The other day at dinner my husband paused with his fork mid-air and asked me, "Can you believe it's almost June already?"

The short answer to that question is no. 

As I get older, I'm continually shocked at how fast time flies (my father, the last time I complained about this, cheerfully replied, "You ain't seen nothing yet, kid"), but even by the standards of middle age, the past months have been a blur. I doubt I'm alone in that. 

If coronavirus restrictions and the pandemic generally have done weird things to your perception of time, be reassured that psychology indicates you're not losing your mind. How fast time seems to flow is tied to how many memorable and novel experiences we have, which means that the Groundhog Day-like quality of life under coronavirus restrictions makes the minutes crawl but the days fly.  

Time to recenter yourself

All of which means we've nearly reached June and it's easy to feel like the year has already gotten away from you. It's time to step back, take a breath, and take stock of whether you're on track at all when it comes to your aspirations for 2021. A classic post by writer Alexandra Franzen is a great place to start. 

"It feels like two seconds ago that I was celebrating New Year's Eve. Cake and champagne. Wishes and goals. Then I glanced at my computer, answered a few emails, looked up, and whaaaaat just happened?" Franzen writes before offering readers a list of 10 questions to help you get a handle on the half a year we still have in front of us:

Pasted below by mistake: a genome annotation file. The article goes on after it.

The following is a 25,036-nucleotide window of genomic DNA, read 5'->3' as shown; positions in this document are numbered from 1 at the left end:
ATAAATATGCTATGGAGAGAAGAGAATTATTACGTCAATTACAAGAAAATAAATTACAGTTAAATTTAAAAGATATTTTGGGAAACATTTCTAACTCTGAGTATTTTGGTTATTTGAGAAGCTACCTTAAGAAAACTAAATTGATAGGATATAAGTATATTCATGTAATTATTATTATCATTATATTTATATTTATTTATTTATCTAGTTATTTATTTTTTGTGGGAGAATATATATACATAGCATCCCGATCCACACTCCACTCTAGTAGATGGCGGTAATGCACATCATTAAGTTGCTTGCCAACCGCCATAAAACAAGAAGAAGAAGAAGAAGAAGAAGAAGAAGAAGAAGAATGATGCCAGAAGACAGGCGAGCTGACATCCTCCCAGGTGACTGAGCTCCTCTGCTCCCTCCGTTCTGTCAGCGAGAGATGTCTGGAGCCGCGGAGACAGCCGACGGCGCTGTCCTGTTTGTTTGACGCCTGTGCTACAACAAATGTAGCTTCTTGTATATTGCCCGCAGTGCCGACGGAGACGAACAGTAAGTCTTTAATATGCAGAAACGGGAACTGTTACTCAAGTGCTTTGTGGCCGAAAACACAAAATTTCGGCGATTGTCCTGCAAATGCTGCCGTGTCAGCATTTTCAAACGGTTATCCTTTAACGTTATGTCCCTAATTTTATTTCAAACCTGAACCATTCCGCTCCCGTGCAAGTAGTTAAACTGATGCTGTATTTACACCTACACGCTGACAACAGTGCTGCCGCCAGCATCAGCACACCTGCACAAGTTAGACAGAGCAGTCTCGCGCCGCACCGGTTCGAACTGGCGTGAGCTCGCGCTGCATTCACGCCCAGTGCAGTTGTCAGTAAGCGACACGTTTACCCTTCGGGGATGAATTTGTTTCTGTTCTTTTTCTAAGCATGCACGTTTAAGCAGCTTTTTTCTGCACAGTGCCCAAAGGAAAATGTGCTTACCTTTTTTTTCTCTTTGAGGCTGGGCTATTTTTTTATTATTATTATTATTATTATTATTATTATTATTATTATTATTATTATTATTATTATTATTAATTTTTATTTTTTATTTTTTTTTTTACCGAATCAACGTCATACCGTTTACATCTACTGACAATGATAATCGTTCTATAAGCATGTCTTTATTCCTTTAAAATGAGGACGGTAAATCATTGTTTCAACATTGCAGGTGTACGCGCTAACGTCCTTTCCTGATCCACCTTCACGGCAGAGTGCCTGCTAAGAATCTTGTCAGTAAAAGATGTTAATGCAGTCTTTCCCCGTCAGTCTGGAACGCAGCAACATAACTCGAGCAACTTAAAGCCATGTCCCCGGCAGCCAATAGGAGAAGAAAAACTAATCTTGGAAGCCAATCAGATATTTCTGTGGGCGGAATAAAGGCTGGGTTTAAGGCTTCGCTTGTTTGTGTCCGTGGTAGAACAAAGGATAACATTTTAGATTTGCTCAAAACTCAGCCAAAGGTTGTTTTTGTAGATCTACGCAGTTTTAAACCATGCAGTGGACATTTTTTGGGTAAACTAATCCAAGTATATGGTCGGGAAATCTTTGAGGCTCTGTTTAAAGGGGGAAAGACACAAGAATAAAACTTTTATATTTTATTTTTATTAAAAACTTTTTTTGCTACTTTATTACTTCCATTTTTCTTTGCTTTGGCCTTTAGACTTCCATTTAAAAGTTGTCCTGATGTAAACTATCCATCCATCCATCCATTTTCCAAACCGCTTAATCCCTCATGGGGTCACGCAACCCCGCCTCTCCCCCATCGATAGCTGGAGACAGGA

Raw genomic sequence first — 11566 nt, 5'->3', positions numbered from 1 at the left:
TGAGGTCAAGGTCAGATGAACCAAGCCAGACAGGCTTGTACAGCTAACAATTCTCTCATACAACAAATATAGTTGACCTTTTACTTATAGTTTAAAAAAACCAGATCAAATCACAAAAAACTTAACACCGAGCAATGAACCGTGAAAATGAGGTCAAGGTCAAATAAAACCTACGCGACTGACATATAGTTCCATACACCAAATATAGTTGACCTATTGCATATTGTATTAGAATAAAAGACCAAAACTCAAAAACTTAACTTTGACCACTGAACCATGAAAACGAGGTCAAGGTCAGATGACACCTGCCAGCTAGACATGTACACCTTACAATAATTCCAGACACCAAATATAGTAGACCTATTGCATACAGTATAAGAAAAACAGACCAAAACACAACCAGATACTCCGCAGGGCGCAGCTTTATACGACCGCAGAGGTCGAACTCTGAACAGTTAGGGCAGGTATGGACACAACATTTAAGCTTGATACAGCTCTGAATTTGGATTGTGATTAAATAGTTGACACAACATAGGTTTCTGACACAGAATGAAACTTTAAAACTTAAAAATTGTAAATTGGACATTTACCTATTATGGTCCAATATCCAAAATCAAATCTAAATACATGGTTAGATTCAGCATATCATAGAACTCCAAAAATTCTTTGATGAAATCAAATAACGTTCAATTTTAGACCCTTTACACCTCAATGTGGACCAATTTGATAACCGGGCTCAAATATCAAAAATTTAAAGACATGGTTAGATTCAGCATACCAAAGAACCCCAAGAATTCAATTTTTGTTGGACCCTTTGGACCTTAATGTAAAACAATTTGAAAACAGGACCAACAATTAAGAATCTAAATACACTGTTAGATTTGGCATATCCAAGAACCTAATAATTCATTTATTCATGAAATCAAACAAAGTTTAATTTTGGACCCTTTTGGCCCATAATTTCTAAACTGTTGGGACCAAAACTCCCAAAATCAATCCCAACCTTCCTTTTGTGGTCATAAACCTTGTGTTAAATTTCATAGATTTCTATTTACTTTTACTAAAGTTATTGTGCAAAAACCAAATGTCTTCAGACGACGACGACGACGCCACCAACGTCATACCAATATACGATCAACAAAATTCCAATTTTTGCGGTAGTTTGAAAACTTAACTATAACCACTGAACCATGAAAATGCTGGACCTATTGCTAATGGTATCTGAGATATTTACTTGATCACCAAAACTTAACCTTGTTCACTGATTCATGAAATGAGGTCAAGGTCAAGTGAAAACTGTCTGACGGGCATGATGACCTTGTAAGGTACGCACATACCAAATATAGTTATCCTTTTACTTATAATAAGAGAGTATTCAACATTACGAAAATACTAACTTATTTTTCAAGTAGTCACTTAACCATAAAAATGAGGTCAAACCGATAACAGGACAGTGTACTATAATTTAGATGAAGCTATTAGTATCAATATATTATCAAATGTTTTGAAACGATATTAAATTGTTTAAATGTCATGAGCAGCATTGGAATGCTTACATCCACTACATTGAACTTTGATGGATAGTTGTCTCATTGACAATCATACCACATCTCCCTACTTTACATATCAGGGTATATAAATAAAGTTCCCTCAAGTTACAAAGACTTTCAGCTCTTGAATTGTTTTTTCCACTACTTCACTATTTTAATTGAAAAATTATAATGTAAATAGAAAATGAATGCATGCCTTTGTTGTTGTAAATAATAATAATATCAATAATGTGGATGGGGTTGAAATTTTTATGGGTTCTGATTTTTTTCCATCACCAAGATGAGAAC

1. What were my goals at the beginning of this year?

  2. Are my goals the same--or have things changed?

  3. Is there something I've been doing lately--like a writing project, a business project, or any kind of project or commitment--that's not feeling "right" anymore? Do I need to keep doing it? What would happen if I just stopped?

  4. What's something I'm sick of hearing myself say, over and over? Like, "I really need to start ... " "I really need to stop ... " "Seriously, for real, this week I will ... " 

  5. What's something I definitely want to create, achieve, or experience before the end of this year?

  6. Who are some people I feel jealous of right now--and why? What do they have--or appear to have--that I want? (Simon Sinek recommends this type of reflection too.) 

  7. Who's someone who's been an important part of my life this year--like an amazing friend, mentor, or colleague? Have I said "thank you" to that person recently? (And science is super clear this is a good idea.)

  8. What's something I see out in the world that breaks my heart? What could I do, say, create, or contribute to be "part of the solution"?

  9. Fill in the blank: "This year, one of the best decisions I've made is _______."

  10. And lastly: Fill in the blank: "This year, I feel proud of myself because _______."

You could answer these in your own head, in a journal, or with a friend. The important thing is to gift yourself with a moment of reflection so that when New Year's rolls around again, 2021 might have felt fast but at least it also will have felt satisfying.